One whiff of lilac and I'm transported through time and space to my grandma’s back yard. She had these lilac bushes and one whiff and I’m right back there. I wonder if a rooster’s crow had the same kind of psychological effect on Peter. He let Jesus down when Jesus needed him the most, and I’ve got to think that sound triggered something in his auditory cortex and it had a Pavlovian effect on Peter. Every time a rooster crowed, it put Peter right back in the cage of guilt. Well, this is one of those stories I think is difficult for those of us that are urbanites to really understand. I mean, we live in the city, I live just a few blocks from the Capitol and we go to sleep and wake up to the sound of sirens, car alarms and garbage trucks, the sounds of the city. I think that the rooster population in DC is zero, the last time I checked, but I remember when a missions team from this church, about a dozen of us went to the Galapagos and I’ll never forget waking up on the island of Isabella. I forget the population but I want to say like 1,000-1,400 people, and I think 7 million roosters. I can’t confirm that but I remember that first morning, waking up to the rooster choir. I thought, “Aren’t you supposed to wait until it gets light out?” And there’s no snooze button! I remember that sound. That had to be what it was like for Peter. Imagine waking up every morning to the sound of a rooster crowing, what a great way to start the day! Hey, here’s a little reminder Peter of your greatest failure! Good morning! Have a great day! Listen, Scripture says that Satan prowls around like a roaring lion. I also think he crows like a rooster. He is the accuser of the brethren, and that simple description of who he is, I think reveals a tactic that hasn’t changed since the Garden of Eden. I’ll tell you exactly what the enemy wants to do, he wants to remind you of what you’ve done wrong over and over and over again, and then he wants to remind you again and again and again, because he wants you to live in the cage of guilt, wants to, in a sense, condition your spiritual reflexes with guilt. He wants to hurl accusations at you. And Jesus came to recondition our spiritual reflexes with His grace so that we are no longer reactionaries, we become revolutionaries for His cause. Not living in the cage of guilt but living this spiritual adventure that He called us to.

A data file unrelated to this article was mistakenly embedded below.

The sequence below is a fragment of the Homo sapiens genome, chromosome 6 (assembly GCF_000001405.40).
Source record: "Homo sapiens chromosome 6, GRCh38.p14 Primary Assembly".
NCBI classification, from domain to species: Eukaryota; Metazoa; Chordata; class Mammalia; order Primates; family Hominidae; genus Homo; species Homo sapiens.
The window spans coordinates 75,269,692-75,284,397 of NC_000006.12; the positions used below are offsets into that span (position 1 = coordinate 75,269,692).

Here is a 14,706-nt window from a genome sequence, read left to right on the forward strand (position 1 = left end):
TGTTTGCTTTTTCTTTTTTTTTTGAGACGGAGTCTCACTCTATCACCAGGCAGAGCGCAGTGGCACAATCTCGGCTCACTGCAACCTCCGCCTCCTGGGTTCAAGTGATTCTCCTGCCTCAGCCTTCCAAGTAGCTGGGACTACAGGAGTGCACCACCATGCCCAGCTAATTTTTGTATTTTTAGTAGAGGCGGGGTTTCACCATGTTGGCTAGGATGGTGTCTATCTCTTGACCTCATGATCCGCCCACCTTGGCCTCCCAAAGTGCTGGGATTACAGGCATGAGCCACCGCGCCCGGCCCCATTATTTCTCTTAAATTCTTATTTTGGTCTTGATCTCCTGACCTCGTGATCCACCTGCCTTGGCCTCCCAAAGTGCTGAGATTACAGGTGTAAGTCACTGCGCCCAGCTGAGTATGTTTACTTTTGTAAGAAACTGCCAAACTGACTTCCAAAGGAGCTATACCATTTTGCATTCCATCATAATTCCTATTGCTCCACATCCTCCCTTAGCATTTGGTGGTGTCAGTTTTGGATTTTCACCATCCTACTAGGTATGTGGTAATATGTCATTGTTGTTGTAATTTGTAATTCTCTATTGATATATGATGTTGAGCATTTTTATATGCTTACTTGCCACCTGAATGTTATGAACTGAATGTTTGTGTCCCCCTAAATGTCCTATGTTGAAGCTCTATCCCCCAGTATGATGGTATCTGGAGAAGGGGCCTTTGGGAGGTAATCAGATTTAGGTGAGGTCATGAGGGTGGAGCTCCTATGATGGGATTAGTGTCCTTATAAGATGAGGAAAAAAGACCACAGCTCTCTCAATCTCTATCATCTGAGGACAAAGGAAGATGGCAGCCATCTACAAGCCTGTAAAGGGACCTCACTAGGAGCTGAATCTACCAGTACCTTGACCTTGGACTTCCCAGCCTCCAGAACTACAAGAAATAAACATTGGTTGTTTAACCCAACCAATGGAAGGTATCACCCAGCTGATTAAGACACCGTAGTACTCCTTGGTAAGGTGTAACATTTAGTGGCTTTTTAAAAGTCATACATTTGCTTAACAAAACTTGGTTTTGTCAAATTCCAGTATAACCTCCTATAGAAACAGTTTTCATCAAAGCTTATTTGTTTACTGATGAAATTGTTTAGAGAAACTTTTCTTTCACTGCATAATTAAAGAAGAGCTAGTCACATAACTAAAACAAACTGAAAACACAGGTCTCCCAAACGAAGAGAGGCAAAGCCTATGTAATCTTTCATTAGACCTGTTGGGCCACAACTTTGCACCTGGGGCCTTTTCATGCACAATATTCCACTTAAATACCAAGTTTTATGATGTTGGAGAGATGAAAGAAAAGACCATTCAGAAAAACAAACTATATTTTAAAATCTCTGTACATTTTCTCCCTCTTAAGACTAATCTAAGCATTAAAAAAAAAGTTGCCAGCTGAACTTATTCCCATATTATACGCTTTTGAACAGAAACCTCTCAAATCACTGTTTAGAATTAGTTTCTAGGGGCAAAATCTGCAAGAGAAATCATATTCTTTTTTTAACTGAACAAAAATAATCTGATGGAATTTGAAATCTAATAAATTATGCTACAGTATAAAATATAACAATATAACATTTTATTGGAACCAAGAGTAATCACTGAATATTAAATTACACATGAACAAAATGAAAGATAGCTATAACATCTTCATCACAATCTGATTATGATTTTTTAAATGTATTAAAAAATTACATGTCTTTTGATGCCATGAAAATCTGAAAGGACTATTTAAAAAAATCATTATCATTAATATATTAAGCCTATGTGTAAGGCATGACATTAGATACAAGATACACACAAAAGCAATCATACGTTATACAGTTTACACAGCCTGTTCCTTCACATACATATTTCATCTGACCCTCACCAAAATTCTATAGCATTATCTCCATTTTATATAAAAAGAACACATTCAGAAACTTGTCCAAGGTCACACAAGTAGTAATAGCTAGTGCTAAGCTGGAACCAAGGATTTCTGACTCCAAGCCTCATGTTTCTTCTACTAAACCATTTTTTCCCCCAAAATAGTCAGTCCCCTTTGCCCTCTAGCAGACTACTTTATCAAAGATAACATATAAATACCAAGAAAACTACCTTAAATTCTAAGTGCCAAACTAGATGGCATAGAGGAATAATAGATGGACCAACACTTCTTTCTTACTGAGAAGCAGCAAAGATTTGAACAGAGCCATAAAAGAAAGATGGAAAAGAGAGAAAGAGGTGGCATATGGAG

Let me notice one little phrase, because it is so intimate, so personal, so relational, it is almost a throw-away line in this story, but it is in there for a reason. Everything in the Bible is in there for a reason, and I love what it says. It says: At that moment, the Lord turned and looked straight at Peter. You ever notice that passage? It’s almost a footnote in the text but I think it speaks volumes. The split second after Peter denies knowing Jesus, Jesus looks straight at him and makes eye contact. Listen, I don’t think it was a look of condemnation, I don’t think it was evil eyes, I think Jesus knew that Peter would beat himself up over this, and Jesus wasn’t about to give up on Peter but I think He knew that Peter might give up on Peter. I think Peter’s denial doubled as his moment of greatest spiritual vulnerability, and that is precisely the moment Jesus makes eye contact. Why? Because eye contact is a powerful thing. Turn and look at the person next to you. Look them in the eye, I know it’s close quarters, gaze into their eyes. It’s a number of different reactions but when you look someone in the eye, when you actually make eye contact, it is a really powerful experience. There is a connection that is made. Have you ever asked your kids to look you in the eyes when you want the truth, the whole truth and nothing but the truth? If you really want the truth, they need to look you in the eyes because it is far more difficult to lie. Have you ever just silently gazed into the eyes of the one that you love, and time melts away, and there is a moment where you are lost in their eyes? That does happen folks and that’s really a cool thing. Let me ask one that might be slightly more convicting. Have you ever avoided eye contact with someone that you’ve been gossiping about? Oh, I don’t think I want to run into them at the water cooler at the office. It’s tough to make that eye contact because you’ve been talking about them, it’s tough to make eye contact. So I think the fact that Jesus is looking straight at Peter, I think it says so much about how He is. You know what, Jesus didn’t need to say a word. In fact, if Jesus had verbalized something to Peter, it would have exposed Peter as his friend and Peter would have been in some trouble. So, in this selfless loving way, I think Jesus sends a non-verbal message via eye contact, “Peter, look at me. Look at me. I forgave you before you even denied me. I just want you to know I haven’t given up on you. We are still in this thing together.”